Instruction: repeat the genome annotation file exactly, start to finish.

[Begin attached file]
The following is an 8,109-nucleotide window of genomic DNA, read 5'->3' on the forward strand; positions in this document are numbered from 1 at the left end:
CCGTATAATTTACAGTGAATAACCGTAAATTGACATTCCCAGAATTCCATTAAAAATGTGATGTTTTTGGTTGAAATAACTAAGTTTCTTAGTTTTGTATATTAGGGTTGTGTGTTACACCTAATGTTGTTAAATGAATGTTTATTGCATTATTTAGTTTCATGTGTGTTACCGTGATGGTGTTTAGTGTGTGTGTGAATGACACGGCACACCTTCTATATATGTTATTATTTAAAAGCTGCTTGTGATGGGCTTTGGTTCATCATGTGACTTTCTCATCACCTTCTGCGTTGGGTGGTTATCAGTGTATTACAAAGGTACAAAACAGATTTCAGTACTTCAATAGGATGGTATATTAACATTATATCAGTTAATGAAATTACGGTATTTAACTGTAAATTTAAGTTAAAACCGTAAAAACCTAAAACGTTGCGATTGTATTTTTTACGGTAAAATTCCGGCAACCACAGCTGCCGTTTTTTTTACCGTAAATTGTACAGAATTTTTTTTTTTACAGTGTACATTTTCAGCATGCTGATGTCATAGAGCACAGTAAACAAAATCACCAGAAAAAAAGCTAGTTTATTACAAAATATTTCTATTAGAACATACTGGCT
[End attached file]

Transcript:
The following is an 8,109-nucleotide window of genomic DNA, read 5'->3' on the forward strand; positions in this document are numbered from 1 at the left end:
CCGTATAATTTACAGTGAATAACCGTAAATTGACATTCCCAGAATTCCATTAAAAATGTGATGTTTTTGGTTGAAATAACTAAGTTTCTTAGTTTTGTATATTAGGGTTGTGTGTTACACCTAATGTTGTTAAATGAATGTTTATTGCATTATTTAGTTTCATGTGTGTTACCGTGATGGTGTTTAGTGTGTGTGTGAATGACACGGCACACCTTCTATATATGTTATTATTTAAAAGCTGCTTGTGATGGGCTTTGGTTCATCATGTGACTTTCTCATCACCTTCTGCGTTGGGTGGTTATCAGTGTATTACAAAGGTACAAAACAGATTTCAGTACTTCAATAGGATGGTATATTAACATTATATCAGTTAATGAAATTACGGTATTTAACTGTAAATTTAAGTTAAAACCGTAAAAACCTAAAACGTTGCGATTGTATTTTTTACGGTAAAATTCCGGCAACCACAGCTGCCGTTTTTTTTACCGTAAATTGTACAGAATTTTTTTTTTTACAGTGTACATTTTCAGCATGCTGATGTCATAGAGCACAGTAAACAAAATCACCAGAAAAAAAGCTAGTTTATTACAAAATATTTCTATTAGAACATACTGGCT